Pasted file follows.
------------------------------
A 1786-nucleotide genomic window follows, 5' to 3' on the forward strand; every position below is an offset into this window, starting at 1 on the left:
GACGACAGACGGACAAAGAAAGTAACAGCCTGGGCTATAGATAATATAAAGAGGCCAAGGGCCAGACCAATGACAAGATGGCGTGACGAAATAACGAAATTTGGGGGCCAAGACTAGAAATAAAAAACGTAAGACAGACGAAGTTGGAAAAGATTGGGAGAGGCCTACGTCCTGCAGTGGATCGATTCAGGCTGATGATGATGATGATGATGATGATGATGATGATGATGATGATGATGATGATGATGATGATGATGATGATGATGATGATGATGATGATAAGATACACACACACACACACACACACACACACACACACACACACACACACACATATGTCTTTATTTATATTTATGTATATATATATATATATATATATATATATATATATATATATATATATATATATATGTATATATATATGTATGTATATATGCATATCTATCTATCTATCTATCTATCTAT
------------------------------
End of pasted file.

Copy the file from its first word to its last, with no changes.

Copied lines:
A 1786-nucleotide genomic window follows, 5' to 3' on the forward strand; every position below is an offset into this window, starting at 1 on the left:
GACGACAGACGGACAAAGAAAGTAACAGCCTGGGCTATAGATAATATAAAGAGGCCAAGGGCCAGACCAATGACAAGATGGCGTGACGAAATAACGAAATTTGGGGGCCAAGACTAGAAATAAAAAACGTAAGACAGACGAAGTTGGAAAAGATTGGGAGAGGCCTACGTCCTGCAGTGGATCGATTCAGGCTGATGATGATGATGATGATGATGATGATGATGATGATGATGATGATGATGATGATGATGATGATGATGATGATGATGATGATGATGATAAGATACACACACACACACACACACACACACACACACACACACACACACACACATATGTCTTTATTTATATTTATGTATATATATATATATATATATATATATATATATATATATATATATATATATATATGTATATATATATGTATGTATATATGCATATCTATCTATCTATCTATCTATCTAT